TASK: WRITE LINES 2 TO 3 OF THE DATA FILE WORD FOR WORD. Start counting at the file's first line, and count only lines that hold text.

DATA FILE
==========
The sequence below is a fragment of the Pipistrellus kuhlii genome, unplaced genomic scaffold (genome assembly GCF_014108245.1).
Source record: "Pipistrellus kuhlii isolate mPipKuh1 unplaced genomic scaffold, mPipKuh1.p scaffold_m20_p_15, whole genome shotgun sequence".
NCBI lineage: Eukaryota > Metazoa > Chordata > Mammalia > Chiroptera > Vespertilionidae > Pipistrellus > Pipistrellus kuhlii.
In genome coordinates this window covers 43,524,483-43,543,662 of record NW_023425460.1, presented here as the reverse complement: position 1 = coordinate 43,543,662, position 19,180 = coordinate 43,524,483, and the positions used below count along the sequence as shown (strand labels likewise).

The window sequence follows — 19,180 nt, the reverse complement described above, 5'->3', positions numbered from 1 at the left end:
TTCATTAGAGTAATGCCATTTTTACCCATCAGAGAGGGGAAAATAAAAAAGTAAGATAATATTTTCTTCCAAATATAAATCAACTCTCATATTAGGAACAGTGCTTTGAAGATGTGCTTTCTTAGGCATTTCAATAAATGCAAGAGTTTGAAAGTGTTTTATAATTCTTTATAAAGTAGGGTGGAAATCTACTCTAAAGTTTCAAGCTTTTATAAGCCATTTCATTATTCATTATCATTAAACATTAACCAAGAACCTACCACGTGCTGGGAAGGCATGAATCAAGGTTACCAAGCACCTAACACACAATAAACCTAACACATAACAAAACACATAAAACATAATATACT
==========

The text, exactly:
Source record: "Pipistrellus kuhlii isolate mPipKuh1 unplaced genomic scaffold, mPipKuh1.p scaffold_m20_p_15, whole genome shotgun sequence".
NCBI lineage: Eukaryota > Metazoa > Chordata > Mammalia > Chiroptera > Vespertilionidae > Pipistrellus > Pipistrellus kuhlii.